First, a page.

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Dangerous Waves : Scientists Say the Threat of a Tsunami Is Small but Real


LONG BEACH AREA — Six times in the last 180 years, tsunamis have come ashore on local beaches. But unlike some other places in the Pacific Ocean basin, the waves were comparatively small and the results not catastrophic.

Still, when a major earthquake, followed by seismic sea waves, landslides and fires, caused more than 190 deaths in Japan this month, it raised the question of just how serious the threat of a tsunami coming ashore here is. The National Weather Service, for its part, issued a statement reminding the Los Angeles area of the potential, saying, "Contrary to what some might think, tsunamis do threaten coastal residents of Southern California."

Indeed, in 1930, a tsunami claimed a life in Redondo Beach, and another at Cabrillo Beach in 1960. Also in 1960, hundreds of boats in the Cerritos Channel were cast loose by surging currents when waves arrived from an earthquake in Chile, and $575,000 in damage was done to docks and boats from tsunamis that arrived here six hours after the catastrophic Alaskan earthquake of 1964.

But local experts say the prospects of a really dangerous tsunami striking here remain slim. For instance, Hiroo Kanamori, director of the Caltech Seismological Laboratory, says the recurrence interval of devastating waves here might range from "once every several hundred to even several thousand years."

This contrasts with Japan, where there has been serious loss of life five times in the last century, including more than 20,000 dead from tsunamis in 1896.

A major tsunami here is "very unlikely," says Lucile M. Jones of the Pasadena field office of the U.S. Geological Survey. She adds: "It's not impossible, but it's improbable."

And the state Office of Emergency Services rates the danger so low that when it sought federal funding for a tsunami vulnerability study last year, it confined its request to the Humboldt County coast, where thrust earthquakes in a volcanic subduction zone do pose a threat of major waves at a relatively frequent interval.

"We see the greatest potential there, not on Southland beaches," explained Paul Flores, the office's deputy director.

Records of the National Oceanic and Atmospheric Administration, which has published a book, "United States Tsunamis, 1690-1988," show that since 1812, local beaches have been hit by three locally generated tsunamis and three tsunamis that came from thousands of miles away.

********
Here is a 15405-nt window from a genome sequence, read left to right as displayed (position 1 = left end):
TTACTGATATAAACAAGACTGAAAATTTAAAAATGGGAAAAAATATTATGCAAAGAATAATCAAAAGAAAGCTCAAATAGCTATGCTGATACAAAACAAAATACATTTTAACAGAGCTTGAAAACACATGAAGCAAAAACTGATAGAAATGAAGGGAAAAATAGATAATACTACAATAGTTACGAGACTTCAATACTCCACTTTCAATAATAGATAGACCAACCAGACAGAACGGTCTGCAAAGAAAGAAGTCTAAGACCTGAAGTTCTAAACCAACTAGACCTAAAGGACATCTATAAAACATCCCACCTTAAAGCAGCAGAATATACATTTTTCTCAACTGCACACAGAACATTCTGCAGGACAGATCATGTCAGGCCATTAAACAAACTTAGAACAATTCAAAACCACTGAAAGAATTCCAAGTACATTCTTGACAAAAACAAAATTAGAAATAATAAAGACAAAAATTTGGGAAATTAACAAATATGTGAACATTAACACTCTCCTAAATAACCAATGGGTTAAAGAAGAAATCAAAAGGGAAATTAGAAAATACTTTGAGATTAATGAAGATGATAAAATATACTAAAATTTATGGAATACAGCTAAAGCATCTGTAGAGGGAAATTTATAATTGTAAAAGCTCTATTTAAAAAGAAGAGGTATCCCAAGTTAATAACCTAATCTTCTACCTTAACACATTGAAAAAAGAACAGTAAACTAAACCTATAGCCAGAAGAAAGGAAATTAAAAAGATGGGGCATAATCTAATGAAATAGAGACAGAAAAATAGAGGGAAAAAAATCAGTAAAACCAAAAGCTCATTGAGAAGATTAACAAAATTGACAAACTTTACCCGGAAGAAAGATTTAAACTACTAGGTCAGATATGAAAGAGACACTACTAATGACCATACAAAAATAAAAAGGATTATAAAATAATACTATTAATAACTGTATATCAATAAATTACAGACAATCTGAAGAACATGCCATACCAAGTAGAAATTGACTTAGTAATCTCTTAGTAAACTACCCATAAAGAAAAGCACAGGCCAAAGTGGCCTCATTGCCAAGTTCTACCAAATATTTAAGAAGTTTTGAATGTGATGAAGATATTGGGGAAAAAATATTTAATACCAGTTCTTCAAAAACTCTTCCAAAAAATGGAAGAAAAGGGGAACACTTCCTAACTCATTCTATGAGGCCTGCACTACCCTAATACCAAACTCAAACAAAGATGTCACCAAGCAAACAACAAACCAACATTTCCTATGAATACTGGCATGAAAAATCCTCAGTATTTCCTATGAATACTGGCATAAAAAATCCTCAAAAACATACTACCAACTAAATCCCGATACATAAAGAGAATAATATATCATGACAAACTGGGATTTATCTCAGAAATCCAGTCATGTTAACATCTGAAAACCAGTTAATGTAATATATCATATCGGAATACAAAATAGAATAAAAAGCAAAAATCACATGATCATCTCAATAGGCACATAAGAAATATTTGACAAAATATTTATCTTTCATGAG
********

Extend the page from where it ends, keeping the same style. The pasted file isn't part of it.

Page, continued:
The transoceanic tsunamis came in 1946, 1960 and 1964; the locally generated ones in 1812, 1855 and 1930.

Some of the greatest loss of life worldwide has come from waves generated close to the scene of catastrophe by offshore earthquakes or volcanic eruptions. This was the case in 1883, when 36,000 died from waves caused by the Krakatoa eruption west of the island of Java in the Indonesian archipelago.

But in this area, the worst locally generated tsunami recorded was on Aug. 30, 1930, when a man drowned in Redondo Beach after a magnitude 5.2 earthquake caused undersea landslides in Santa Monica Bay, generating 20-foot waves. Sixteen people had to be rescued that day by lifeguards in Santa Monica.

The most common cause of tsunamis are thrust earthquakes underneath the ocean causing a sudden vertical displacement of a large quantity of water, setting wave motions into effect that race outward from the scene.

Jones points out that, except for a thrust earthquake in the Santa Barbara Channel in 1812, there has not been any example of other thrust faults in the waters immediately off Southern California. And there are no offshore volcanoes here.

That leaves a possibility of landslides from the hills above Malibu, and, as in 1930, underwater landslides from more conventional strike-slip earthquakes, called "slumping."

"There is reason to believe that elsewhere in the world, slumping has been the cause of a few of the major tsunamis," Caltech's Kanamori says. "We really haven't experienced anything on that scale, but at the same time, our history is very short, and there is some danger in relying on our experience because we don't have records before the 19th Century."

As for transoceanic tsunamis, both Jones and Kanamori say that the geometrical alignment of local beaches with the far-off Pacific locales where many tsunamis are generated is not particularly susceptible to the strongest waves hitting here.

"Japan and Chile have a horrible coincidence in terms of their geometry," Jones says. "The sea waves generated by the Chilean earthquake headed straight into Japan and killed 140 people. Here, the alignment was different and the waves not as devastating. . . . Obviously, we can get waves, we're sitting right on the ocean, but the geometry might not be quite right" for the effects to be devastating.

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